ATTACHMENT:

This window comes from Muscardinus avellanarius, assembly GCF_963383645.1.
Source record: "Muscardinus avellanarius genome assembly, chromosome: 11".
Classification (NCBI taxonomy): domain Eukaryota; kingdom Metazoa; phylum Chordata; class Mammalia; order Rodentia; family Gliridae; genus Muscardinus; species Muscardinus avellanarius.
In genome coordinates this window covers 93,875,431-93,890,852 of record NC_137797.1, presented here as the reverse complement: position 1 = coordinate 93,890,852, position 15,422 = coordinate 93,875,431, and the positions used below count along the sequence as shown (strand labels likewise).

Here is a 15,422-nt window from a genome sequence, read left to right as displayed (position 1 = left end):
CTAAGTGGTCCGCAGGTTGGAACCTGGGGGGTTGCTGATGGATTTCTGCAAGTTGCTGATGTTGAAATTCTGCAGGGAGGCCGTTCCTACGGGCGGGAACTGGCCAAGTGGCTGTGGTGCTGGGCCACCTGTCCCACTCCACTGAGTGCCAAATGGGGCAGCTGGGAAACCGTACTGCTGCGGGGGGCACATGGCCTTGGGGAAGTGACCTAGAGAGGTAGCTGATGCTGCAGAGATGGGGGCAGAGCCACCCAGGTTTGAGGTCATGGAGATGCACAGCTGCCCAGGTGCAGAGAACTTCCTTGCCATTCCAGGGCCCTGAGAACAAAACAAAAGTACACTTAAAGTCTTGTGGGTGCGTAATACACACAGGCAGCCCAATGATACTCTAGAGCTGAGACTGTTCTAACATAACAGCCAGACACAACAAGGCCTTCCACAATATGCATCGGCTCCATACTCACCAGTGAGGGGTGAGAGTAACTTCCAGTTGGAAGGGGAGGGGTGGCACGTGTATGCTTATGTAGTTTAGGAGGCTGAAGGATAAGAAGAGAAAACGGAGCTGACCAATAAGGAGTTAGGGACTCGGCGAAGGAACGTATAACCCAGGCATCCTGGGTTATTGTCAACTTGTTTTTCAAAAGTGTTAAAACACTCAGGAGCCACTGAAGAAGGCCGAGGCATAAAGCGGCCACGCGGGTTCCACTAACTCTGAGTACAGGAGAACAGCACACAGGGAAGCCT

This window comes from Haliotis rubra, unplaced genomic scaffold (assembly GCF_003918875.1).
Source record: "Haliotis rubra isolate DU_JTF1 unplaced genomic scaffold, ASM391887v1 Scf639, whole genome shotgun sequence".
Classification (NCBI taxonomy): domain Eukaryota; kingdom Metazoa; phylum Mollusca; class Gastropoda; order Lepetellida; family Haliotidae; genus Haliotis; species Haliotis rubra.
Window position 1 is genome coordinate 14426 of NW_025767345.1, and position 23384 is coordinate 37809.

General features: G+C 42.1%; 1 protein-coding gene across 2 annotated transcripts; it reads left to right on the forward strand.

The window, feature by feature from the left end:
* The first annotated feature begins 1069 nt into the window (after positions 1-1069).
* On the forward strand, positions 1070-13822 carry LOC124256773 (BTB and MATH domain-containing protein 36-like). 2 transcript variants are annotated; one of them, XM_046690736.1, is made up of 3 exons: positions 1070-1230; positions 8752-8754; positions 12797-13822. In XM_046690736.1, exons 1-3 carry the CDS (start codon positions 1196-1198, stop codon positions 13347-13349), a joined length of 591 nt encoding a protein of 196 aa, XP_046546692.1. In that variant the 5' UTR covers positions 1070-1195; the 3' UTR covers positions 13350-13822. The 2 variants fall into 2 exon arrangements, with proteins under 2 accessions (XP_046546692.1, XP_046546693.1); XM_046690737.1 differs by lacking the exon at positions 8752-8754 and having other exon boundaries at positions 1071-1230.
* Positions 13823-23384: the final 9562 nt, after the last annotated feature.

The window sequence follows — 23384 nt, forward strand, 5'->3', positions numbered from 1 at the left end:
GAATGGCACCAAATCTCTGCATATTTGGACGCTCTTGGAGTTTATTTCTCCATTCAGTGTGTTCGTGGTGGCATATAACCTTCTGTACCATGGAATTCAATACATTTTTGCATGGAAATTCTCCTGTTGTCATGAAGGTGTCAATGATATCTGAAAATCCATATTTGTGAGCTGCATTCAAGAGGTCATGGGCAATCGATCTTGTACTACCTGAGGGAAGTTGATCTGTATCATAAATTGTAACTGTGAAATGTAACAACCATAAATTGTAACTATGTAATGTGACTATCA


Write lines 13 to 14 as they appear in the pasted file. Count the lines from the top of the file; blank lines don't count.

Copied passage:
* The first annotated feature begins 1069 nt into the window (after positions 1-1069).
* On the forward strand, positions 1070-13822 carry LOC124256773 (BTB and MATH domain-containing protein 36-like). 2 transcript variants are annotated; one of them, XM_046690736.1, is made up of 3 exons: positions 1070-1230; positions 8752-8754; positions 12797-13822. In XM_046690736.1, exons 1-3 carry the CDS (start codon positions 1196-1198, stop codon positions 13347-13349), a joined length of 591 nt encoding a protein of 196 aa, XP_046546692.1. In that variant the 5' UTR covers positions 1070-1195; the 3' UTR covers positions 13350-13822. The 2 variants fall into 2 exon arrangements, with proteins under 2 accessions (XP_046546692.1, XP_046546693.1); XM_046690737.1 differs by lacking the exon at positions 8752-8754 and having other exon boundaries at positions 1071-1230.